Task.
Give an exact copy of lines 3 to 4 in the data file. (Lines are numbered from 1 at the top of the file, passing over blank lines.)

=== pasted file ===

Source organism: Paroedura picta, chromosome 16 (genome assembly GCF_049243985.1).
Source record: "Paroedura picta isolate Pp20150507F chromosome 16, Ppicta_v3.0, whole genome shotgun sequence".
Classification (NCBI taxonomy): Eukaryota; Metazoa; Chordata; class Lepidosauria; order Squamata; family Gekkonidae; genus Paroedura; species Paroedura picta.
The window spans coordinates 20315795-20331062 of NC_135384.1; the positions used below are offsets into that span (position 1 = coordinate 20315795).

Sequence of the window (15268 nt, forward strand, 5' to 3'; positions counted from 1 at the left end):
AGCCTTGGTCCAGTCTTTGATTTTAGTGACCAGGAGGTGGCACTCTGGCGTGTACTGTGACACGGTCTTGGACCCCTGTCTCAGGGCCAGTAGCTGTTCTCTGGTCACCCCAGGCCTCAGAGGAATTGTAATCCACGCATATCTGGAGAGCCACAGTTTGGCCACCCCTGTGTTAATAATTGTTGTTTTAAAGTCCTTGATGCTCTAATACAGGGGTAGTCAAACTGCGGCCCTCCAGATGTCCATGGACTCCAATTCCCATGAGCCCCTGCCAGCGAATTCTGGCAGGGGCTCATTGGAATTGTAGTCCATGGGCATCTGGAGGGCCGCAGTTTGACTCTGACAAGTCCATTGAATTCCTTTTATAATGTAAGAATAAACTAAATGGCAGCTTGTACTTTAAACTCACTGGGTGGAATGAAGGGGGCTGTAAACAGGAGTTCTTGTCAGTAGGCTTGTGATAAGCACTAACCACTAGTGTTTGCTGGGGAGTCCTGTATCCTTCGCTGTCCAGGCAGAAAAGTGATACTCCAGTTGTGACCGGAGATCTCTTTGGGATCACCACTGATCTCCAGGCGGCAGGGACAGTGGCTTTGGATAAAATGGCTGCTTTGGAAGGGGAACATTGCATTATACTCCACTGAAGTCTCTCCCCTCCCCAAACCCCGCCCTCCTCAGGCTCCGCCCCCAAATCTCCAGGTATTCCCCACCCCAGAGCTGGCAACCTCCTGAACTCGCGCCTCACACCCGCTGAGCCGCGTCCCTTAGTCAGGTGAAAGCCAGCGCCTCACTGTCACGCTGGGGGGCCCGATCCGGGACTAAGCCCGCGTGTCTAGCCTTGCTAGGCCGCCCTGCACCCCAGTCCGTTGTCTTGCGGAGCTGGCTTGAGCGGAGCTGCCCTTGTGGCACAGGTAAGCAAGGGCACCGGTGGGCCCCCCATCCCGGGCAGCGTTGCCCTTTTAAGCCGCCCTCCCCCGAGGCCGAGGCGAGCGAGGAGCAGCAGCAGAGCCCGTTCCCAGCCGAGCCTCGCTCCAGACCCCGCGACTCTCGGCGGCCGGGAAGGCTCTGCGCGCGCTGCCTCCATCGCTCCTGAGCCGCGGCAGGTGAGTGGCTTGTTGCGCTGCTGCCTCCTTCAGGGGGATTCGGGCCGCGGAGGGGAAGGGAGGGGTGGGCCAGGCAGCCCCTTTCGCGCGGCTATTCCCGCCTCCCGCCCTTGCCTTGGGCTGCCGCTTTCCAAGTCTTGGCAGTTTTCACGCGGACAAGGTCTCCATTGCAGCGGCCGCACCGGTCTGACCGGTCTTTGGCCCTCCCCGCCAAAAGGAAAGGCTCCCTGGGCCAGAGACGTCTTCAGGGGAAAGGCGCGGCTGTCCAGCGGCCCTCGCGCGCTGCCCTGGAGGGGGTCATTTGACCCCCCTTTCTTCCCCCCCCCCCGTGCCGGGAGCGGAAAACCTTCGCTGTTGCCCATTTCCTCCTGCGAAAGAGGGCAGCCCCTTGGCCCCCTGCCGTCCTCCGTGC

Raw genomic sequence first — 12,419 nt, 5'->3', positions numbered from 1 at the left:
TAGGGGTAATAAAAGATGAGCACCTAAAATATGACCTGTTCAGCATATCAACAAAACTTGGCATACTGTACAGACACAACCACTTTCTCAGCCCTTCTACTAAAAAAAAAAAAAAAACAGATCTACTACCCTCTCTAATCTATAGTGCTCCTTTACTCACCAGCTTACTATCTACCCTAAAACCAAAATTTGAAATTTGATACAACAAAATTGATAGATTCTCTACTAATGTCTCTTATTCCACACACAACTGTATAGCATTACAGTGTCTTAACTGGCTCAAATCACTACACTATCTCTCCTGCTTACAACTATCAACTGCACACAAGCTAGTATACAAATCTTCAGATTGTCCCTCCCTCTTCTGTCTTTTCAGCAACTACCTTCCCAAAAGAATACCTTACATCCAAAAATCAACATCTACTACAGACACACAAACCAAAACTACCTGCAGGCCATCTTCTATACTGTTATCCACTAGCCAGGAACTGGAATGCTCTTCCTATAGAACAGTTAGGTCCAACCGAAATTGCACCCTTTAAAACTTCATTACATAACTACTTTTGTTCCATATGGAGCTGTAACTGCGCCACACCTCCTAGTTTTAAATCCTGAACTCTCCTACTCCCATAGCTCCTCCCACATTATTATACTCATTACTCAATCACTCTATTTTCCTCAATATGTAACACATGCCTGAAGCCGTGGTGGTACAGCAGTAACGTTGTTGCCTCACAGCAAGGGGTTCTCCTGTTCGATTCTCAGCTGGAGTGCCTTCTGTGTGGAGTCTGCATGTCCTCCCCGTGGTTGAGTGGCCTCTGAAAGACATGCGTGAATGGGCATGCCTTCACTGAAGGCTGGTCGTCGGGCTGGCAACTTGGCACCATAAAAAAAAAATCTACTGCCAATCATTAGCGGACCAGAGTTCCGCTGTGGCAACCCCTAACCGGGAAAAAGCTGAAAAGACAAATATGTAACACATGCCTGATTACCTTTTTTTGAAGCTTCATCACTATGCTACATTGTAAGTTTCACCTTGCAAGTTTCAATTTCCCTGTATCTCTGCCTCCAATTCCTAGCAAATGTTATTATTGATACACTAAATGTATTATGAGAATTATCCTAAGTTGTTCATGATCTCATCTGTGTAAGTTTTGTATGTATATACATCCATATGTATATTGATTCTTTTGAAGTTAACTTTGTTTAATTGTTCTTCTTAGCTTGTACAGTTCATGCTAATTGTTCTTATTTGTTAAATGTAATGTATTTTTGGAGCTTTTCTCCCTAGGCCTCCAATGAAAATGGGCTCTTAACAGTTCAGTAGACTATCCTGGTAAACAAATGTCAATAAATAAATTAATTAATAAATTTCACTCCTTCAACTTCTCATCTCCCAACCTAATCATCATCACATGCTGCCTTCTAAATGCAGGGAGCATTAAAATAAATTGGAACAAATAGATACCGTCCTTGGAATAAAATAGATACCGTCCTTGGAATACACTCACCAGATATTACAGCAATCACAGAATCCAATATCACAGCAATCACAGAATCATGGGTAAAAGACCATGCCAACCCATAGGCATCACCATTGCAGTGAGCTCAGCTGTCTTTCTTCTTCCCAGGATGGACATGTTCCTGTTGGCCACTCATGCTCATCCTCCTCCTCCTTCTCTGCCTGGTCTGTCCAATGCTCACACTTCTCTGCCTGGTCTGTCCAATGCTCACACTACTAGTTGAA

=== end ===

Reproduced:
Classification (NCBI taxonomy): Eukaryota; Metazoa; Chordata; class Lepidosauria; order Squamata; family Gekkonidae; genus Paroedura; species Paroedura picta.
The window spans coordinates 20315795-20331062 of NC_135384.1; the positions used below are offsets into that span (position 1 = coordinate 20315795).